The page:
Once upon a time, just around when I turned seven, my teacher suggested to my folks that I should have my eyes checked.
Lo and behold, the discovery was made that I was very near-sighted. That’s when I got my first pair of glasses.
I remember coming home the day we picked up my glasses. We drove through winding New England roads, where the sun glints between tree branches and leaves, and I discovered, for the very first time, that it was possible to see individual leaves on trees. What always looked to me, from a distance, like a kid’s cartoon of a tree – you know the type, with a brown trunk topped with green blobs – now came to life, with quivering leaves and delicate branches.
That was the best ride home ever! I could see! And while, before, I didn’t know what I was missing, now, I was completely enchanted by it. Trees with leaves. What a wonder!
My enthusiasm for sight only got better as that first week in glasses went by. TV? Oh, yeah! I could sit on the couch and still see it. Chalkboards and bulletin boards at school actually had some kind of meaning to me now. And every ride home from school was deliciously detailed with distant houses, farms, people, and animals.
Then, Sunday rolled around and we went to church. Our church had a big stained glass rose window at the front. Before glasses, it was a kaleidoscope of blurred colors running over on each other like backlit watercolors all merging on the same round canvas. I thought it was beautiful! So much color!
When I saw it with glasses for the first time, though, I was floored. There were pictures in it! Saints and angels and stories, all there in a glorious arrangement that I could see for the first time.
Eyes are important. In most cases, they are the primary receptors of sensory information for us. As we get older, our eyes change quite a bit, and that can have a huge effect on what we can and can’t do, comfortably, with our needlework.
Take, for example, the Hornswoggled Project that I told you about a couple weeks ago.
For that project, my initial plan was to use a 30 count embroidery linen – specifically, a Dower quality linen by Legacy, called River Stone. That’s the linen you see in the background of the photo above.
It’s a great color – kind of neutral, but with a bit of a clayish pinkish natural color to it. It’s almost a putty color.
When working a project like the counted project I’m starting, and the project is covered entirely with stitches (in this case, tent stitch, which is like a half cross stitch), it’s best not to use a bright white as a ground fabric. Off white, cream, and even light browns and natural colors are a better choice, because the bright white could glint through the stitches here and there, depending on your coverage.
So, with that principle in mind, and having to make a choice between a white 30-count linen and the river stone linen, I chose the river stone.
When I worked this miniature Cluny tapestry project on 40-count silk gauze just over four years ago, I was able to do a good bit of the stitching without magnification. The only time I needed a magnifier was when my lighting wasn’t ideal.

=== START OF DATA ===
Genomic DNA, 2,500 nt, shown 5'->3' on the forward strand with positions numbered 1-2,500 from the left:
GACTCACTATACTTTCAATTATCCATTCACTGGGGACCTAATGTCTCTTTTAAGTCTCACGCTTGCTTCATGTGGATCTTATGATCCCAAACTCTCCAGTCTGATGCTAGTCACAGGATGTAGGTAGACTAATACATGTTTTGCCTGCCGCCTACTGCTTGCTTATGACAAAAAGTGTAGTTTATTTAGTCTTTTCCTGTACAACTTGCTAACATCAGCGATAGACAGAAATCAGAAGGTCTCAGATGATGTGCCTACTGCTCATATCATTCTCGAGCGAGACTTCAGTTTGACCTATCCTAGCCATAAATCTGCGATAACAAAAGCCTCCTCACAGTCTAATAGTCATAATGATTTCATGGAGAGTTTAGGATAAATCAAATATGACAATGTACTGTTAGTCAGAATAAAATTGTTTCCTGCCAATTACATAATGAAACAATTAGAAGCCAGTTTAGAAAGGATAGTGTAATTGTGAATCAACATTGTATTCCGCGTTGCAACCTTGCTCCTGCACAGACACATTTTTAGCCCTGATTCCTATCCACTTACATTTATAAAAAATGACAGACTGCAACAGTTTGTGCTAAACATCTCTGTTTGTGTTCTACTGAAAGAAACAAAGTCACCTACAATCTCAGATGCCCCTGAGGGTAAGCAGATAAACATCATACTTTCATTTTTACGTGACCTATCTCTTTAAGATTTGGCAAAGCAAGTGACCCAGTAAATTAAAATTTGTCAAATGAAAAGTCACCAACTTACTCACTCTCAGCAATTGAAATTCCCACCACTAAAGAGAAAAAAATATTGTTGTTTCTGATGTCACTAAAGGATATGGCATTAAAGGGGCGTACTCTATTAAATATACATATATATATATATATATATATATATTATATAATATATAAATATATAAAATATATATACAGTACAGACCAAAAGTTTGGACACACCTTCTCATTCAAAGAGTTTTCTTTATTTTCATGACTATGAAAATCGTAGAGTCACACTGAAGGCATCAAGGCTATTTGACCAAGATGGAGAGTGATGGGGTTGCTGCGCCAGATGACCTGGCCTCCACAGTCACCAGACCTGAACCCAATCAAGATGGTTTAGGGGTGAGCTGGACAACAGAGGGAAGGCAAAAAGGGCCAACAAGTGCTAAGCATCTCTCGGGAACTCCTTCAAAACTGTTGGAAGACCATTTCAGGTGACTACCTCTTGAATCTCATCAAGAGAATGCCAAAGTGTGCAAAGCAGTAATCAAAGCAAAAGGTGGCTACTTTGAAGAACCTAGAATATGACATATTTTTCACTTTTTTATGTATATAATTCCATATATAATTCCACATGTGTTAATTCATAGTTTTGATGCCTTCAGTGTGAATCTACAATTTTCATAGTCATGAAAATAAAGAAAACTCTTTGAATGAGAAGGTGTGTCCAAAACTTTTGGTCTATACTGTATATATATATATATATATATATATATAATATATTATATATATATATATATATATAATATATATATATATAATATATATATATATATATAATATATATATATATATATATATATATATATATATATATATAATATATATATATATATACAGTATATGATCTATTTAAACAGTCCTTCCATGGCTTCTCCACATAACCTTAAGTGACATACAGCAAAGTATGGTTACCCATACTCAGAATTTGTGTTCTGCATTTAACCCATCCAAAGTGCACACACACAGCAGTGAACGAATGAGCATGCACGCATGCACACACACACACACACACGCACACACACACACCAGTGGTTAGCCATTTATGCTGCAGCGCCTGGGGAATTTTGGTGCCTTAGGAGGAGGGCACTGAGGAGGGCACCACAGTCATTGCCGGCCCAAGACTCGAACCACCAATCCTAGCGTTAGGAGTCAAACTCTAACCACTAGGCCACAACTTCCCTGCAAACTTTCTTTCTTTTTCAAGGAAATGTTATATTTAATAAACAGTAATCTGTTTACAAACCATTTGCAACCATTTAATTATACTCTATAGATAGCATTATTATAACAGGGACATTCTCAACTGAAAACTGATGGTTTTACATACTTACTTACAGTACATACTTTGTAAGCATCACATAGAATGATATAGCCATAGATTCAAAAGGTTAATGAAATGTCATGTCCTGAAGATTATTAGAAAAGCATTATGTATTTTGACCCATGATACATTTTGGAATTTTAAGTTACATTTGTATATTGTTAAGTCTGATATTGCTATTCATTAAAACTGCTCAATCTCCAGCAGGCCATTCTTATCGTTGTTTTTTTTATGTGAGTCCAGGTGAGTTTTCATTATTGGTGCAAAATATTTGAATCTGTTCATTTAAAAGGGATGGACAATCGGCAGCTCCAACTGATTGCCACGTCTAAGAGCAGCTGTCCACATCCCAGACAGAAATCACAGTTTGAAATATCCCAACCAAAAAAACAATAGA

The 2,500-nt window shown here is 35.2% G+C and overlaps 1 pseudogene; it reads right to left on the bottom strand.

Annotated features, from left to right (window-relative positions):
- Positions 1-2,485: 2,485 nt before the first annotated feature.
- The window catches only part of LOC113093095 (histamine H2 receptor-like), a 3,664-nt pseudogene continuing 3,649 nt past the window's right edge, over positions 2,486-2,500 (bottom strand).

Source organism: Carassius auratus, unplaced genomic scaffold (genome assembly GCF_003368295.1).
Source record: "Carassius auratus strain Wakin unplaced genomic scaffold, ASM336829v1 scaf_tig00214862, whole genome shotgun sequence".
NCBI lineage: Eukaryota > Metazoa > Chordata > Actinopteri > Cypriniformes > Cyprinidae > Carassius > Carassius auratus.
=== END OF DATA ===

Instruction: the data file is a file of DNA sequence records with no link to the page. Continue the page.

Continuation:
My magnifier (this Dublin craft light and magnifier that I’ve reviewed before) was a good option in low light situations, because it provided good light and magnification. But in really good light (like these lights that I use in my studio), magnification wasn’t necessary.
Imagine my dismay when, just over four years later, I threaded up a needle and readied myself to stitch on the 30-count linen, only to find that, even in ideal light, I couldn’t see the fabric well enough to stitch. And trust me, I tried and tried!
So I tried my Dublin magnifier and then I tried my CraftOptics, which I’ve reviewed as well.
The more I thought about it, though, the more I rebelled against the idea of having to bother with magnifiers on a piece that will most likely take some four or five years to complete.
You know, I am awfully glad I had that rebellious moment now, and not some 100 hours into the piece.
So, I’ve switched linens. I’ve switched to a 25-count round yarn linen in French Bisque, which is not as white as it looks in the foreground of the photo above. It’s more of a deep creamy-golden color.
The piece of linen for the project is slightly larger because the thread count is lower, but the weave is not so large that the finished piece will look pixelated.
25-count round yarn linen (also by Legacy) is a magnificent linen. Unfortunately, this particular linen is being discontinued this year, so if you want a good 25-count linen, now’s the time to get it. Once it’s gone, it’s gone – which is too bad, because I love this particular linen. It’s perfect for surface embroidery and counted samplers.
And while it’s expensive at $80 / yard, you’d be surprised how much fabric you get in a fat half, for $40. You pretty much get a square yard of linen, which is a lot of fabric!
So, now you know why I’ve switched to the 25-count linen for this crazy project. I blame it on my eyes! But the nice thing is, I can see the 25-count linen easily, without magnification, which will make stitching much more comfortable.
On that point, though, remember – if your eyes are uncomfortable and you’re having a hard time seeing your fabric – don’t force yourself to keep working without some kind of visual aid. Sometimes, it’s just a matter of increasing your lighting, but other times, slight magnification might be necessary.
The latter can be achieved a number of ways, including using over-the-counter reading glasses, if that’s all it takes.
Whatever you do, don’t strain your eyes. You only have one set of eyeballs, and they’re worth taking care of!